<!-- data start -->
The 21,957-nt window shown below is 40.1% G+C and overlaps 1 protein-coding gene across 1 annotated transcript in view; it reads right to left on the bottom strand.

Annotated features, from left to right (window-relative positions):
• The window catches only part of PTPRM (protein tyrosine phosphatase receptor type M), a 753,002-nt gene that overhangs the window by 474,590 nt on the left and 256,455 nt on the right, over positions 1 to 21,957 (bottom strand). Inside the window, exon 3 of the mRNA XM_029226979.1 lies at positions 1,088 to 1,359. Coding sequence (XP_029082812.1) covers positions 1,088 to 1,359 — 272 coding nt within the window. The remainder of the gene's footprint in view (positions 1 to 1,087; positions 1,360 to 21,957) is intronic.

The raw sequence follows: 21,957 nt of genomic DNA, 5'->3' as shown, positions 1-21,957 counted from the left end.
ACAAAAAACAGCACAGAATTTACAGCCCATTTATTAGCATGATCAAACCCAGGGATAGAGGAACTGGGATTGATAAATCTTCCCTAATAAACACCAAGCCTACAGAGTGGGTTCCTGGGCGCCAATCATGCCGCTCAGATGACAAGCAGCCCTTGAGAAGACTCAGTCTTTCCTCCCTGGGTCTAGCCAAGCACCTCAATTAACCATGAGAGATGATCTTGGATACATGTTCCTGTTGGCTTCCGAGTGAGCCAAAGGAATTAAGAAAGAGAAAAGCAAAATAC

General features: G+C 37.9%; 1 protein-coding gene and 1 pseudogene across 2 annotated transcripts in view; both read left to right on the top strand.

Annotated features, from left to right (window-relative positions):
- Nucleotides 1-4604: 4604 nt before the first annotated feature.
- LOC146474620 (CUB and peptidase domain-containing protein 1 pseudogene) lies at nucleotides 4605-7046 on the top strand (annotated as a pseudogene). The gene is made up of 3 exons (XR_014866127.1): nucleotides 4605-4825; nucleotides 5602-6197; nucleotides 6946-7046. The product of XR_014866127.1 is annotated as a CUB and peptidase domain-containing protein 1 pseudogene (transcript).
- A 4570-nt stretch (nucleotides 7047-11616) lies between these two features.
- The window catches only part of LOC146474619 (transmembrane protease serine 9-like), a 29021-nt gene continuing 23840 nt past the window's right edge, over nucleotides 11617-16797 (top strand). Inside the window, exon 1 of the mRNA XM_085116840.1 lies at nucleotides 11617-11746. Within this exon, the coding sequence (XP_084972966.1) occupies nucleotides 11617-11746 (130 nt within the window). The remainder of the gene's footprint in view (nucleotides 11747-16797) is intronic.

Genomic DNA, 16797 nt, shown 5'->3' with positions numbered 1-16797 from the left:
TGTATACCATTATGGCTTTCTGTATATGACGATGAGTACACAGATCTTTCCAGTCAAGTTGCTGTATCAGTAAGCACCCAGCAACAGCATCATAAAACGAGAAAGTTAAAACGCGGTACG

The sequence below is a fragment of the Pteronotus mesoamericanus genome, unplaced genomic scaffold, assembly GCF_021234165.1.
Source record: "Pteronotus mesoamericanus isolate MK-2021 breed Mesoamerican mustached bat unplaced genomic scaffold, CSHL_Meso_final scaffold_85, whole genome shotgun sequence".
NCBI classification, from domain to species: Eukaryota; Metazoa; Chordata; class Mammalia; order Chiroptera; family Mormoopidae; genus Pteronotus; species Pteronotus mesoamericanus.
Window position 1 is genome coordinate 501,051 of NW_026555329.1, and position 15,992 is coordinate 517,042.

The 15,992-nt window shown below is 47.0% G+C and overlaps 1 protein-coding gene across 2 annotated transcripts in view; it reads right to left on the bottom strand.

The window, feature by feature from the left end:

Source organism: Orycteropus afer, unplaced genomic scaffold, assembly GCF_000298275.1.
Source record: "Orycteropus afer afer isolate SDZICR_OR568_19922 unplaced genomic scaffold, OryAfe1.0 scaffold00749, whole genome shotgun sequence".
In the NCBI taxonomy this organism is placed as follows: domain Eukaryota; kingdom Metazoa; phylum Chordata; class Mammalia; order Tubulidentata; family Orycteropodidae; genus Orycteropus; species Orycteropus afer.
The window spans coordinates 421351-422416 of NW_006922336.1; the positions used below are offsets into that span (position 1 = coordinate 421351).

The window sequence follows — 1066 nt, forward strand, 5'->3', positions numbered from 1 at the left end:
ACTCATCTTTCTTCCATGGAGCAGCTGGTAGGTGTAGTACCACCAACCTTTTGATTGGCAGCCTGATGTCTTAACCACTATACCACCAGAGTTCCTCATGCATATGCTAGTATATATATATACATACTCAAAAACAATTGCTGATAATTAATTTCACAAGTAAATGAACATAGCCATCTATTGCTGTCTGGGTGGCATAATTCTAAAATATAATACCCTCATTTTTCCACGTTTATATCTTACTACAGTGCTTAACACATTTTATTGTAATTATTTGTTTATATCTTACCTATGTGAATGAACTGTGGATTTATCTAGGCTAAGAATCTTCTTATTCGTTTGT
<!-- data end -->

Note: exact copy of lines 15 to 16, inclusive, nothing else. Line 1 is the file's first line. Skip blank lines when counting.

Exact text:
Source record: "Pteronotus mesoamericanus isolate MK-2021 breed Mesoamerican mustached bat unplaced genomic scaffold, CSHL_Meso_final scaffold_85, whole genome shotgun sequence".
NCBI classification, from domain to species: Eukaryota; Metazoa; Chordata; class Mammalia; order Chiroptera; family Mormoopidae; genus Pteronotus; species Pteronotus mesoamericanus.